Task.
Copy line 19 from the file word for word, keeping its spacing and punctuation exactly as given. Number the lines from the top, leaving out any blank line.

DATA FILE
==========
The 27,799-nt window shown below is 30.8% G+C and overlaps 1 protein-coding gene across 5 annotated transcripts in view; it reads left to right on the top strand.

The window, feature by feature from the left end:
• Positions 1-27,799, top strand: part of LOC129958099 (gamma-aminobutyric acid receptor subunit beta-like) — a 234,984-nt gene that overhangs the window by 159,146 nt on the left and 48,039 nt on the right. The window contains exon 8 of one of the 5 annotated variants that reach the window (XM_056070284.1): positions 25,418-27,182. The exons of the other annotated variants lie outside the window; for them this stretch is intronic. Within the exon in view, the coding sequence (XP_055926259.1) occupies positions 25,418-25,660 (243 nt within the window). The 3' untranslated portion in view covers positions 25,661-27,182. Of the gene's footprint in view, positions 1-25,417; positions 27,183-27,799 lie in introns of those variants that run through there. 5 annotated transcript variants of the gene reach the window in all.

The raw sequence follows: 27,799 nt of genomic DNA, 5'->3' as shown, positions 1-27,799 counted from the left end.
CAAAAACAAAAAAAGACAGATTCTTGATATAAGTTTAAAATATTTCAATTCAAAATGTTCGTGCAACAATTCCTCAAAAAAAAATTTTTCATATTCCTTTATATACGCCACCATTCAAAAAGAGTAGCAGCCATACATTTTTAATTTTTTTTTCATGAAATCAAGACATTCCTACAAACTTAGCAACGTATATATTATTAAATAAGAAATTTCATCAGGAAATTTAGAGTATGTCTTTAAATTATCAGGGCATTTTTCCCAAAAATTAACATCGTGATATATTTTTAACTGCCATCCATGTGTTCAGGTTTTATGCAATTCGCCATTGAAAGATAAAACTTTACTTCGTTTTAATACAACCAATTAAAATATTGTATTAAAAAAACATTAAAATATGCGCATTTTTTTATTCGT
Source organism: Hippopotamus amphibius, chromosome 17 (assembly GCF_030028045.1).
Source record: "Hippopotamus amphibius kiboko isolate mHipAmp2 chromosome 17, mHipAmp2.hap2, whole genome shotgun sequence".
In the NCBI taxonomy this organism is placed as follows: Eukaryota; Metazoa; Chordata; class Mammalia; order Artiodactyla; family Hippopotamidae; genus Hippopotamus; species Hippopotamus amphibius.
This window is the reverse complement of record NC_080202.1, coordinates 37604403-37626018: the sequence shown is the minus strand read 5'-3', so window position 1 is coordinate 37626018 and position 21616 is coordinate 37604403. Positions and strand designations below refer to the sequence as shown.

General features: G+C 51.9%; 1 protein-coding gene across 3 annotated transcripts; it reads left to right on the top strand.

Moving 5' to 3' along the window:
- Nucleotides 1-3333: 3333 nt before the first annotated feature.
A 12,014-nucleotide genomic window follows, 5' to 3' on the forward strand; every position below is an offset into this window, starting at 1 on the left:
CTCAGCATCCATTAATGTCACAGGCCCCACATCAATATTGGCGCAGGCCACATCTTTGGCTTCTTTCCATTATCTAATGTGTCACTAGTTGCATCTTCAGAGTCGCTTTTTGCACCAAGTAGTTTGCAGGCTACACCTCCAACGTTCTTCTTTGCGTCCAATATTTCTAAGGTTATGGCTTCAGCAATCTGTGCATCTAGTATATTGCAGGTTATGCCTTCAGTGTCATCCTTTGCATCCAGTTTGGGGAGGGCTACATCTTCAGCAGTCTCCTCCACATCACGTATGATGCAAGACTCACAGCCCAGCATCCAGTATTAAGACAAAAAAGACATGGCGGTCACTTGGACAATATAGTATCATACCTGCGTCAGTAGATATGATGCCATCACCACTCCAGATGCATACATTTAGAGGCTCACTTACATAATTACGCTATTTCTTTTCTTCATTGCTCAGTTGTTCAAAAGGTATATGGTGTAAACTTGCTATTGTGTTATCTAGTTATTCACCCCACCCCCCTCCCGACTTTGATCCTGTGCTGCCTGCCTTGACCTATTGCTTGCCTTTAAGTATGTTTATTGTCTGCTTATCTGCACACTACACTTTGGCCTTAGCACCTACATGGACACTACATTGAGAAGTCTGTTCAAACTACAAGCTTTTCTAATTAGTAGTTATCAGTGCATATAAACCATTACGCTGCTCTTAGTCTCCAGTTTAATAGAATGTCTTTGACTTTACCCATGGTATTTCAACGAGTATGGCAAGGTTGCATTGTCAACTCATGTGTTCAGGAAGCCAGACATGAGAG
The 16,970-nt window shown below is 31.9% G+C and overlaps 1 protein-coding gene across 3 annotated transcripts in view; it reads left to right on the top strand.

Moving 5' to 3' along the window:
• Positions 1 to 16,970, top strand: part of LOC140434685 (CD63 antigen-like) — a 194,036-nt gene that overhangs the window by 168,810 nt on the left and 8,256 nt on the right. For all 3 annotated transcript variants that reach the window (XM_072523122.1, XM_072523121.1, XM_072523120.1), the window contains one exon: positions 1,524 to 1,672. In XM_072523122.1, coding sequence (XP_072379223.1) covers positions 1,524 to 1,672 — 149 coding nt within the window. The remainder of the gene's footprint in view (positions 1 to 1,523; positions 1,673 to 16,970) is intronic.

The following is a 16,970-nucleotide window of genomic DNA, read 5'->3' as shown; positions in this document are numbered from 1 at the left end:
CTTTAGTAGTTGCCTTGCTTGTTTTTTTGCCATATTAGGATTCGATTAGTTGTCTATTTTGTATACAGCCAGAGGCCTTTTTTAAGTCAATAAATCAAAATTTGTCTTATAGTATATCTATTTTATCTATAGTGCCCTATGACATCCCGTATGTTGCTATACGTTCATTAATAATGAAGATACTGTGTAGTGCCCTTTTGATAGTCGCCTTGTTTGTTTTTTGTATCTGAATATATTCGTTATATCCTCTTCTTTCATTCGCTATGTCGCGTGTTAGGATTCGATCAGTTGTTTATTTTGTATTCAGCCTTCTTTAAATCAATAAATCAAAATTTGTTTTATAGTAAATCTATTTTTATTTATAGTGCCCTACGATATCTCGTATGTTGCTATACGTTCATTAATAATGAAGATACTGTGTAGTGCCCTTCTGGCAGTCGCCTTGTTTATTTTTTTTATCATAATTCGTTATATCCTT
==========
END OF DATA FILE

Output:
CTTTAGTAGTTGCCTTGCTTGTTTTTTTGCCATATTAGGATTCGATTAGTTGTCTATTTTGTATACAGCCAGAGGCCTTTTTTAAGTCAATAAATCAAAATTTGTCTTATAGTATATCTATTTTATCTATAGTGCCCTATGACATCCCGTATGTTGCTATACGTTCATTAATAATGAAGATACTGTGTAGTGCCCTTTTGATAGTCGCCTTGTTTGTTTTTTGTATCTGAATATATTCGTTATATCCTCTTCTTTCATTCGCTATGTCGCGTGTTAGGATTCGATCAGTTGTTTATTTTGTATTCAGCCTTCTTTAAATCAATAAATCAAAATTTGTTTTATAGTAAATCTATTTTTATTTATAGTGCCCTACGATATCTCGTATGTTGCTATACGTTCATTAATAATGAAGATACTGTGTAGTGCCCTTCTGGCAGTCGCCTTGTTTATTTTTTTTATCATAATTCGTTATATCCTT